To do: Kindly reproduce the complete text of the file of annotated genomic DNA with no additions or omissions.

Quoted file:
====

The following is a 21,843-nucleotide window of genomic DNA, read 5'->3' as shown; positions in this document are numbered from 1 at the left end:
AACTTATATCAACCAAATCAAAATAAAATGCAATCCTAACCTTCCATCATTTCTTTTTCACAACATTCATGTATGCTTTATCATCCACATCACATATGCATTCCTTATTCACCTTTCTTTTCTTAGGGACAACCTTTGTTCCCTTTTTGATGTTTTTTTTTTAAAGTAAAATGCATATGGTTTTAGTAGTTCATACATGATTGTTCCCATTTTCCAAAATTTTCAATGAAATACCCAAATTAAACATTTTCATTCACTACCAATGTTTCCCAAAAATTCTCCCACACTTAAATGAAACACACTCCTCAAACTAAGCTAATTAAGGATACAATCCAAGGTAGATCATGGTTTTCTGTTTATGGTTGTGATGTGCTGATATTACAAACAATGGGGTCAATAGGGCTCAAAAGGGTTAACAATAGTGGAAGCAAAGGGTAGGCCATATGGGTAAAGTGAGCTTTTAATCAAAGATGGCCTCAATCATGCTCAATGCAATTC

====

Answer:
The following is a 21,843-nucleotide window of genomic DNA, read 5'->3' as shown; positions in this document are numbered from 1 at the left end:
AACTTATATCAACCAAATCAAAATAAAATGCAATCCTAACCTTCCATCATTTCTTTTTCACAACATTCATGTATGCTTTATCATCCACATCACATATGCATTCCTTATTCACCTTTCTTTTCTTAGGGACAACCTTTGTTCCCTTTTTGATGTTTTTTTTTTAAAGTAAAATGCATATGGTTTTAGTAGTTCATACATGATTGTTCCCATTTTCCAAAATTTTCAATGAAATACCCAAATTAAACATTTTCATTCACTACCAATGTTTCCCAAAAATTCTCCCACACTTAAATGAAACACACTCCTCAAACTAAGCTAATTAAGGATACAATCCAAGGTAGATCATGGTTTTCTGTTTATGGTTGTGATGTGCTGATATTACAAACAATGGGGTCAATAGGGCTCAAAAGGGTTAACAATAGTGGAAGCAAAGGGTAGGCCATATGGGTAAAGTGAGCTTTTAATCAAAGATGGCCTCAATCATGCTCAATGCAATTC